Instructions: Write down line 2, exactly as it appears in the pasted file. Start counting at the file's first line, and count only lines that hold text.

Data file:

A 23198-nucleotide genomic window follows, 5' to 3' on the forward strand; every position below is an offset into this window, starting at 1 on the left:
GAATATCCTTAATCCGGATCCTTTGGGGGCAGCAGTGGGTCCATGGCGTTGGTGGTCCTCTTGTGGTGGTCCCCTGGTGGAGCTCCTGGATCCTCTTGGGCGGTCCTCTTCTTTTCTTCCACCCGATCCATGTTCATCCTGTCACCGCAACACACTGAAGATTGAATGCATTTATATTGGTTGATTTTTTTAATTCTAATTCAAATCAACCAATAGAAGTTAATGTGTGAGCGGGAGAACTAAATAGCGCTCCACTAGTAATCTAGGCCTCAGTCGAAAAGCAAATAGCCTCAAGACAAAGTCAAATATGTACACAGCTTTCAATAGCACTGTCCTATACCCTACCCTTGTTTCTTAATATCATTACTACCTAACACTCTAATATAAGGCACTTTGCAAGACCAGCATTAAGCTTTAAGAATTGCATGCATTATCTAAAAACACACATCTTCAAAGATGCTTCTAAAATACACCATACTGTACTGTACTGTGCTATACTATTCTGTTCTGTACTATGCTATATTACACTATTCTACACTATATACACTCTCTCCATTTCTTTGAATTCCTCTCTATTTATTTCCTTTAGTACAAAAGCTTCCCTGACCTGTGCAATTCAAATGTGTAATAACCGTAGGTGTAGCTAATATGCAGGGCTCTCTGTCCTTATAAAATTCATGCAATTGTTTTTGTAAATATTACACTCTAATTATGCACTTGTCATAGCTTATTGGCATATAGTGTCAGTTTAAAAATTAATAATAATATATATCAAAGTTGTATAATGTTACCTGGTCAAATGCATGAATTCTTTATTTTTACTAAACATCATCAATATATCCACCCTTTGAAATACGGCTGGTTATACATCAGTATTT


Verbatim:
GAATATCCTTAATCCGGATCCTTTGGGGGCAGCAGTGGGTCCATGGCGTTGGTGGTCCTCTTGTGGTGGTCCCCTGGTGGAGCTCCTGGATCCTCTTGGGCGGTCCTCTTCTTTTCTTCCACCCGATCCATGTTCATCCTGTCACCGCAACACACTGAAGATTGAATGCATTTATATTGGTTGATTTTTTTAATTCTAATTCAAATCAACCAATAGAAGTTAATGTGTGAGCGGGAGAACTAAATAGCGCTCCACTAGTAATCTAGGCCTCAGTCGAAAAGCAAATAGCCTCAAGACAAAGTCAAATATGTACACAGCTTTCAATAGCACTGTCCTATACCCTACCCTTGTTTCTTAATATCATTACTACCTAACACTCTAATATAAGGCACTTTGCAAGACCAGCATTAAGCTTTAAGAATTGCATGCATTATCTAAAAACACACATCTTCAAAGATGCTTCTAAAATACACCATACTGTACTGTACTGTGCTATACTATTCTGTTCTGTACTATGCTATATTACACTATTCTACACTATATACACTCTCTCCATTTCTTTGAATTCCTCTCTATTTATTTCCTTTAGTACAAAAGCTTCCCTGACCTGTGCAATTCAAATGTGTAATAACCGTAGGTGTAGCTAATATGCAGGGCTCTCTGTCCTTATAAAATTCATGCAATTGTTTTTGTAAATATTACACTCTAATTATGCACTTGTCATAGCTTATTGGCATATAGTGTCAGTTTAAAAATTAATAATAATATATATCAAAGTTGTATAATGTTACCTGGTCAAATGCATGAATTCTTTATTTTTACTAAACATCATCAATATATCCACCCTTTGAAATACGGCTGGTTATACATCAGTATTT